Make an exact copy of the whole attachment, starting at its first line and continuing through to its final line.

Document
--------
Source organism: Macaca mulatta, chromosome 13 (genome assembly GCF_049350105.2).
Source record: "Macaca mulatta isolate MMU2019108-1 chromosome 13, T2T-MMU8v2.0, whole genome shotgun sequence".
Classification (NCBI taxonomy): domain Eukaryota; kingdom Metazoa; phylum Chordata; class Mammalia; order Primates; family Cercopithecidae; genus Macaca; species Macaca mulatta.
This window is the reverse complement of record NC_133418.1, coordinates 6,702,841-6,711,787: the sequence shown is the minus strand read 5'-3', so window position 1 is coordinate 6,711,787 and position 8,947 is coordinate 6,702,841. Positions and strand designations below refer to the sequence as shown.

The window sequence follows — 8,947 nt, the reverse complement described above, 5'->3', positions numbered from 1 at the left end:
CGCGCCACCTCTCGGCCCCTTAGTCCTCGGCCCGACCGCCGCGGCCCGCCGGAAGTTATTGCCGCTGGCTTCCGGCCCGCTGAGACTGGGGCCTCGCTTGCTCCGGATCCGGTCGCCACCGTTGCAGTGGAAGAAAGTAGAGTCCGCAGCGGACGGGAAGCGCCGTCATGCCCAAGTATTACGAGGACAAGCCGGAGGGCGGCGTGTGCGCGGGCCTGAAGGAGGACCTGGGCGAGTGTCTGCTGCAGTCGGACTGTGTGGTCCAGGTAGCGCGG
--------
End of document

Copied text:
Source organism: Macaca mulatta, chromosome 13 (genome assembly GCF_049350105.2).
Source record: "Macaca mulatta isolate MMU2019108-1 chromosome 13, T2T-MMU8v2.0, whole genome shotgun sequence".
Classification (NCBI taxonomy): domain Eukaryota; kingdom Metazoa; phylum Chordata; class Mammalia; order Primates; family Cercopithecidae; genus Macaca; species Macaca mulatta.
This window is the reverse complement of record NC_133418.1, coordinates 6,702,841-6,711,787: the sequence shown is the minus strand read 5'-3', so window position 1 is coordinate 6,711,787 and position 8,947 is coordinate 6,702,841. Positions and strand designations below refer to the sequence as shown.

The window sequence follows — 8,947 nt, the reverse complement described above, 5'->3', positions numbered from 1 at the left end:
CGCGCCACCTCTCGGCCCCTTAGTCCTCGGCCCGACCGCCGCGGCCCGCCGGAAGTTATTGCCGCTGGCTTCCGGCCCGCTGAGACTGGGGCCTCGCTTGCTCCGGATCCGGTCGCCACCGTTGCAGTGGAAGAAAGTAGAGTCCGCAGCGGACGGGAAGCGCCGTCATGCCCAAGTATTACGAGGACAAGCCGGAGGGCGGCGTGTGCGCGGGCCTGAAGGAGGACCTGGGCGAGTGTCTGCTGCAGTCGGACTGTGTGGTCCAGGTAGCGCGG